The InfoPosse -- Inc's team of crack corporate librarians -- reports each month on what's notable in the world of corporate information.
Whump! That's the sound of Business: The Ultimate Resource hitting your desk. Thwip, thwip, thwip: that's the sound of pages turning as you begin to flip through it. Arghhhh: that's the sound you make upon reaching page 1086 -- a profile of safety-razor entrepreneur King Camp Gillette (did you know that his mother wrote a cookbook?) -- and realizing that you're only halfway done. Shhtttpp: that's the sound of the volume sliding into your bookcase.
And there this book will sit -- all eight pounds of it -- until the time comes when you need to know how to calculate borrowing costs. Or the significance of the Mondragon cooperative. Or what tax incentives are available to companies in Portugal. Or the definition of a "permalancer." Or whether it's worth attempting business-process reengineering. Or which organizations specialize in workplace safety. Or why you should still care about Alvin Toffler.
Or ... or ... or....
But hey, why shouldn't a business book be ambitious? Business readers generally are. And there's something appealing about the idea of more than two millennia worth of business history, management theory, and corporate best practices distilled into a single volume. "Although I'm skeptical of anything billed as 'the ultimate resource,' I was pleasantly surprised by this one," says InfoPosse member Genevieve Foskett. " Business doesn't explore subjects in great depth, but I doubt there's a topic it doesn't at least allude to."
Foskett's point about lack of depth is important. Business: The Ultimate Resource (Perseus Publishing, 2002) is a reference book, a kind of Columbia Encyclopedia for the pinstripe set. Consequently, it offers readers information, not an education. "These essays are not designed to be the last word on the subject, but accessible and practical introductions," explains the preface to the Best Practice section, which contains more than 150 entries ranging from Allan Kennedy on setting objectives to Geoffrey Moore on leading a company through a downturn. Another section, called Management Checklists, allots two pages each to subjects as complex as developing a business strategy and as straightforward as implementing a smoke-free policy. Such 101-style treatments serve chiefly to help readers frame questions and to point them toward additional -- and more exhaustive -- print and on-line resources.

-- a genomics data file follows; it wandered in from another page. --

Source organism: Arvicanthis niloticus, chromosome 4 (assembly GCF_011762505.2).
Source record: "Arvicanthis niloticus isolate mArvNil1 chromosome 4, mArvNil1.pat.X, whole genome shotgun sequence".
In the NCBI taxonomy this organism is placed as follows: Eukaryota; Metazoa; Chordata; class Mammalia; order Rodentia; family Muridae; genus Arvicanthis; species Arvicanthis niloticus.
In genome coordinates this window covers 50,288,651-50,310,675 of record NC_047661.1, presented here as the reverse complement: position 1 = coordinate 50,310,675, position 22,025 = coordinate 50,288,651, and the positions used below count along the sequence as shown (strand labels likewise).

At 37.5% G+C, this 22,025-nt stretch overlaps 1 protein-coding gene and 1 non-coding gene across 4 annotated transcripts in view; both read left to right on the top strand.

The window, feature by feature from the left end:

"Failing at business literacy leaves us behind the curve or defensive when others bring up important business ideas that we, too, should be familiar with. Worse, it can leave us clueless while others act on powerful new concepts."
More satisfying are the biographical capsules of important business figures, from John Adair (the first professor of leadership studies) to Frank Winfield Woolworth (pioneer of five-and-dime retail). A list of books by and about each personality accompanies the entries. But if you don't have much time for reading, proceed immediately to the Management Library, which comprises summaries of "the most influential business books of all time." This CliffsNotes approach is an inspired one: how else could you absorb the gist of Adam Smith's The Wealth of Nations and Peter Drucker's The Practice of Management in less than five minutes?
Business: The Ultimate Resource also includes a business dictionary; 200-plus pages of print, on-line, and organizational resources; and a world business almanac with cool stuff like a 2001 ranking of the world's least corrupt countries. (Finland rules. Bangladesh drools.) Some almanac information, such as names of current heads of state, has been relegated to supporting Web sites that will presumably provide updates. Given the transitory nature of economic data, however, one wonders why the editors didn't put the entire almanac section on-line.
Probably, they simply couldn't bear to detract from the exhaustiveness of their product. Business: The Ultimate Resource may be only two or three inches deep, but it's so many miles wide that you're sure to find at least a pointer toward the information you need. In fact, all that's missing is the matching carrying case. And considering that the price is just $60, you can probably afford to buy your own case. Says Foskett, "It's the closest thing I've seen to a corporate library between two covers."
The InfoPosse members are Genevieve Foskett, corporate librarian at Highsmith Inc.; Lisa Guedea CarreÑo, library director at Goshen College; Christine Klein, a corporate librarian with more than a dozen years of experience; and Lisa A. Zwickey, senior research specialist at J.J. Keller & Associates.
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